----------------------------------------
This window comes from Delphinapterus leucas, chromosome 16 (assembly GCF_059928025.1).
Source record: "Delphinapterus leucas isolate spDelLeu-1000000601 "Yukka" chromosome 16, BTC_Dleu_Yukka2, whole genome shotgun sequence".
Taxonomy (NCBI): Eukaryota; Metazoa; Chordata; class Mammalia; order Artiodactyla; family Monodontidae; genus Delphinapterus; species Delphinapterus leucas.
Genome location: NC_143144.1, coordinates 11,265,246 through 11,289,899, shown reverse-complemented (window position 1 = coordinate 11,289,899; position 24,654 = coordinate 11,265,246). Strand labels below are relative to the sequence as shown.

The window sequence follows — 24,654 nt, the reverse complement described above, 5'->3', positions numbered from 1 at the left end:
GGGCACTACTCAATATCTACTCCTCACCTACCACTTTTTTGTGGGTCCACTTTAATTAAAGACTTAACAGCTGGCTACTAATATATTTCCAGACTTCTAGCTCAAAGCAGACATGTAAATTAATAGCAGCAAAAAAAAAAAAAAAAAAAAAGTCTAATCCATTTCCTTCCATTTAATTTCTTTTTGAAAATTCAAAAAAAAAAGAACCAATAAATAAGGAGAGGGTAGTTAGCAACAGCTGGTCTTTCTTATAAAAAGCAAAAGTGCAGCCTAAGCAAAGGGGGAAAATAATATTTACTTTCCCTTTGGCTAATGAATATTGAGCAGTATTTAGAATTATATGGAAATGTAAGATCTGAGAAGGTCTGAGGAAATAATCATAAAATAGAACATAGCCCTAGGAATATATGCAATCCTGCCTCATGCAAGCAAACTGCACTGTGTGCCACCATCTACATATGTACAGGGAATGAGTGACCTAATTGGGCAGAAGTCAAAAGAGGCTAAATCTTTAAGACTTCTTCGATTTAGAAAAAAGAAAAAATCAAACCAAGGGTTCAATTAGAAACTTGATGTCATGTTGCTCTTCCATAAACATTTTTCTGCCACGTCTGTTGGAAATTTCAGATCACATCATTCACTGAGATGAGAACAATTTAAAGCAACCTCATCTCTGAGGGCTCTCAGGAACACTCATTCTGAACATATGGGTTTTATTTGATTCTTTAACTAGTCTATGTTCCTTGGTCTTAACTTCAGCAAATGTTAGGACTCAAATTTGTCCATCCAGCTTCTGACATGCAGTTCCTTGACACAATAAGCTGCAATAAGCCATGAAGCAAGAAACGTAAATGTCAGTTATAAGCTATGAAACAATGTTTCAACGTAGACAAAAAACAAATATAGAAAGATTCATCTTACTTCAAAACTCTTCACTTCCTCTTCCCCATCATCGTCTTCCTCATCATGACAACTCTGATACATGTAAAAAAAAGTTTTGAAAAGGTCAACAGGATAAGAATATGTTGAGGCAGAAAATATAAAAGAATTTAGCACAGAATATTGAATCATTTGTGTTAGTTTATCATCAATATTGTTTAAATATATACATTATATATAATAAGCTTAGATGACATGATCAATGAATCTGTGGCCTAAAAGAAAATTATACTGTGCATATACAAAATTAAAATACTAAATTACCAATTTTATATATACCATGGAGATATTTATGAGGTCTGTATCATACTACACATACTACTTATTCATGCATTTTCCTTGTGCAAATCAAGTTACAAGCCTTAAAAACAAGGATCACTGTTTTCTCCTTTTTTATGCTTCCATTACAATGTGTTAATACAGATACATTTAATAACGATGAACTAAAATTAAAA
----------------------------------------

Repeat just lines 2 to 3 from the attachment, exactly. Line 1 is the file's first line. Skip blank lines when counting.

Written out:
Source record: "Delphinapterus leucas isolate spDelLeu-1000000601 "Yukka" chromosome 16, BTC_Dleu_Yukka2, whole genome shotgun sequence".
Taxonomy (NCBI): Eukaryota; Metazoa; Chordata; class Mammalia; order Artiodactyla; family Monodontidae; genus Delphinapterus; species Delphinapterus leucas.